After a man from a channel island in Great Britain writes Juliet to request a book from her, she becomes interested in a literary society formed during WWII where reading becomes an escape from the islanders’ current situation: war and German occupation.
The Guernsey Literary and Potato Peel Pie Society was formed as an excuse for a group of people being up past curfew, but turns into a real literary society.
Juliet, the main character, corresponds with the group and becomes great friend with them via mail. She has an idea to go to Guernsey to meet them all and write a book about their lives and their love of reading during the German occupation.
The story is less action-related and more expository. In fact, it seems like very little happens throughout the novel besides talking, and learning of people’s stories. When Juliet finally decides to visit Guernsey, her correspondence turns to her publishing friends, telling them what she’s doing on the island with her new-found friends and book ideas.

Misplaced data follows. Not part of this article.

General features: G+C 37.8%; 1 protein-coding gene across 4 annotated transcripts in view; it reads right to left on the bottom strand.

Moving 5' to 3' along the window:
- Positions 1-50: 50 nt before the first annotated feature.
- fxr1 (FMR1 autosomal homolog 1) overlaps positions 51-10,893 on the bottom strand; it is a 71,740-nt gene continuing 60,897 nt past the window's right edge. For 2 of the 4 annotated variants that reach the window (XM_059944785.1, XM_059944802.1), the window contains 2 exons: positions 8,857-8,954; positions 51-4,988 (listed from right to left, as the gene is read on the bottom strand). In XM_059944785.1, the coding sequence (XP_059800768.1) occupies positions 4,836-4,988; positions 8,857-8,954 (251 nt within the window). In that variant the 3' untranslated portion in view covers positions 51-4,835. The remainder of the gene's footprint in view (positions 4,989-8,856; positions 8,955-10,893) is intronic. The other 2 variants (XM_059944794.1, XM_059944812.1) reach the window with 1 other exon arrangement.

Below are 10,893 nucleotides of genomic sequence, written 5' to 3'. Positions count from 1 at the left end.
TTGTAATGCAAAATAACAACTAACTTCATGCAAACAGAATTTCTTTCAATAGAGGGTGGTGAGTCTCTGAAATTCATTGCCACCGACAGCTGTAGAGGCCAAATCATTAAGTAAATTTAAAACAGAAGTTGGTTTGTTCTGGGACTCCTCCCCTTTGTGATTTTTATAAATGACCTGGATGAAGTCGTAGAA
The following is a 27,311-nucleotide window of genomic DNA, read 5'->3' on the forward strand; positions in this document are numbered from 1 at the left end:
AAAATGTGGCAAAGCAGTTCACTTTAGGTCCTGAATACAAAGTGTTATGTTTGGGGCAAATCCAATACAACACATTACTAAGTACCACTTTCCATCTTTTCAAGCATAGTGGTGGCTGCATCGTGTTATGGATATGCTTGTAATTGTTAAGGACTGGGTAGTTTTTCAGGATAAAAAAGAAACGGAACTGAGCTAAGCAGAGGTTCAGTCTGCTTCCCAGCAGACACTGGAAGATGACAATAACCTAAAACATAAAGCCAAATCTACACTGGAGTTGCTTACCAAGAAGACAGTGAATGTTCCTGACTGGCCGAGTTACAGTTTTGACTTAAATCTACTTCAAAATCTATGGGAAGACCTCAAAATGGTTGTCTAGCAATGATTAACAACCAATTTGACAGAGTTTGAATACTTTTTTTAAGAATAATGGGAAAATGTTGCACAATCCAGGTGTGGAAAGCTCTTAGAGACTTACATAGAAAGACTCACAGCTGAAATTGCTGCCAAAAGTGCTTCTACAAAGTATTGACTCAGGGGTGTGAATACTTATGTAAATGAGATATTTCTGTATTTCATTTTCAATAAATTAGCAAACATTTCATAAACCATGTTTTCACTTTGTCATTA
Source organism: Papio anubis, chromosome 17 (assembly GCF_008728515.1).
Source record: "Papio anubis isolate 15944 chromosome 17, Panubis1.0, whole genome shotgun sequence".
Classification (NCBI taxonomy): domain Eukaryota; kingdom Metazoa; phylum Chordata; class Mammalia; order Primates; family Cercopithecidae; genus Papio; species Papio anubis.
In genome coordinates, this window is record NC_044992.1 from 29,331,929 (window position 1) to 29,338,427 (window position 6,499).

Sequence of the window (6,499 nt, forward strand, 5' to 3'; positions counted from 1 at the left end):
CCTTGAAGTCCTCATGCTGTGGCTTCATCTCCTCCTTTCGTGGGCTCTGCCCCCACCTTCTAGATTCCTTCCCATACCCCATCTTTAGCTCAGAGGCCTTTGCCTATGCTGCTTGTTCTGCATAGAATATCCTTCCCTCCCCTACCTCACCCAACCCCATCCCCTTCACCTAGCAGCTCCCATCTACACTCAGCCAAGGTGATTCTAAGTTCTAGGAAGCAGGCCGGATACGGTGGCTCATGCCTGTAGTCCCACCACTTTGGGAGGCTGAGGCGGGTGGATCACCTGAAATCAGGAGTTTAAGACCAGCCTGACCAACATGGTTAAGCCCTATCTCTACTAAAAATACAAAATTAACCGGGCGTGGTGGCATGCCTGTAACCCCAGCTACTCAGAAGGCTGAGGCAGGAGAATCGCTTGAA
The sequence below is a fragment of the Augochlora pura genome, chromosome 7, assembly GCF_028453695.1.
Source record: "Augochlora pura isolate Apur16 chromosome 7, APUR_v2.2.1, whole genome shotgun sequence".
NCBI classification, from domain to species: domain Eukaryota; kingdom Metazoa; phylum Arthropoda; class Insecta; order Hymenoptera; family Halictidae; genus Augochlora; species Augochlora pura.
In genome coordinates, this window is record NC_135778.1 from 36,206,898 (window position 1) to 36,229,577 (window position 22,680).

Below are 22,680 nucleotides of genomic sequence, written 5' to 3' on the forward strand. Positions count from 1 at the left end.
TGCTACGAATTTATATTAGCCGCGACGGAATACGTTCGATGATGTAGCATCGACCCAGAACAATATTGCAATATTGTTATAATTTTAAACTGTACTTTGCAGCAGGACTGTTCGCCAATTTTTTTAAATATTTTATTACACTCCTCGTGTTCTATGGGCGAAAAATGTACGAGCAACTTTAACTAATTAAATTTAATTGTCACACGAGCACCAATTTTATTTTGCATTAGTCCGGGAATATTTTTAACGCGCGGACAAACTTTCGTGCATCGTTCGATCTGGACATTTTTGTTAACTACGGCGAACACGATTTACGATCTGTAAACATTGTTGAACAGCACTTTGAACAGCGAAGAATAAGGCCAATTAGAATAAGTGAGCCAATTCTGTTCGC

Overall, it was an interesting little read. I generally like historical fiction, but it didn’t feel like I was getting too much history and a lot more fiction. I wouldn’t recommend this book to another serious reader, but maybe to someone who was looking for something light and quick to purge their system of heavier reads.